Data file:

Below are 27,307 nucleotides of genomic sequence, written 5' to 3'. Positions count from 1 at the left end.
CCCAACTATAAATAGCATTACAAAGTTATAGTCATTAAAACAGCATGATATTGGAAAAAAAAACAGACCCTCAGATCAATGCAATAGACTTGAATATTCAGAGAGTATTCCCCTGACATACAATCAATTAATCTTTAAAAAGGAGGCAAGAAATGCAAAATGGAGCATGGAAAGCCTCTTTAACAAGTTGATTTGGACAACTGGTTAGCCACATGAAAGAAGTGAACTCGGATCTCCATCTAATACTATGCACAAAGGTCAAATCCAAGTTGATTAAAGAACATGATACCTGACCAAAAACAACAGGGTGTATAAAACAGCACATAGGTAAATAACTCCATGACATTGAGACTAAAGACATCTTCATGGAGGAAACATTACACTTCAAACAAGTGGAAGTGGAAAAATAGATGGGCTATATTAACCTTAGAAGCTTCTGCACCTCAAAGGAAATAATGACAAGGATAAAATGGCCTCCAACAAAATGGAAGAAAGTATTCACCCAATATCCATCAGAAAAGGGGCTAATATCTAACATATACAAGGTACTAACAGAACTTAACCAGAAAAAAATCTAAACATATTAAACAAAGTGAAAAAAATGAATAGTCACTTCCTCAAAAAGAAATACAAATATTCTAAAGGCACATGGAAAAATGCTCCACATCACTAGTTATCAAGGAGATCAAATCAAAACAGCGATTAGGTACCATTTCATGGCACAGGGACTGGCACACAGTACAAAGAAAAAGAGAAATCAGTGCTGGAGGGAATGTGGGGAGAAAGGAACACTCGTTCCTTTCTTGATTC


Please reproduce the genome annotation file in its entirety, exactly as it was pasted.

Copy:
Below are 27,307 nucleotides of genomic sequence, written 5' to 3'. Positions count from 1 at the left end.
CCCAACTATAAATAGCATTACAAAGTTATAGTCATTAAAACAGCATGATATTGGAAAAAAAAACAGACCCTCAGATCAATGCAATAGACTTGAATATTCAGAGAGTATTCCCCTGACATACAATCAATTAATCTTTAAAAAGGAGGCAAGAAATGCAAAATGGAGCATGGAAAGCCTCTTTAACAAGTTGATTTGGACAACTGGTTAGCCACATGAAAGAAGTGAACTCGGATCTCCATCTAATACTATGCACAAAGGTCAAATCCAAGTTGATTAAAGAACATGATACCTGACCAAAAACAACAGGGTGTATAAAACAGCACATAGGTAAATAACTCCATGACATTGAGACTAAAGACATCTTCATGGAGGAAACATTACACTTCAAACAAGTGGAAGTGGAAAAATAGATGGGCTATATTAACCTTAGAAGCTTCTGCACCTCAAAGGAAATAATGACAAGGATAAAATGGCCTCCAACAAAATGGAAGAAAGTATTCACCCAATATCCATCAGAAAAGGGGCTAATATCTAACATATACAAGGTACTAACAGAACTTAACCAGAAAAAAATCTAAACATATTAAACAAAGTGAAAAAAATGAATAGTCACTTCCTCAAAAAGAAATACAAATATTCTAAAGGCACATGGAAAAATGCTCCACATCACTAGTTATCAAGGAGATCAAATCAAAACAGCGATTAGGTACCATTTCATGGCACAGGGACTGGCACACAGTACAAAGAAAAAGAGAAATCAGTGCTGGAGGGAATGTGGGGAGAAAGGAACACTCGTTCCTTTCTTGATTC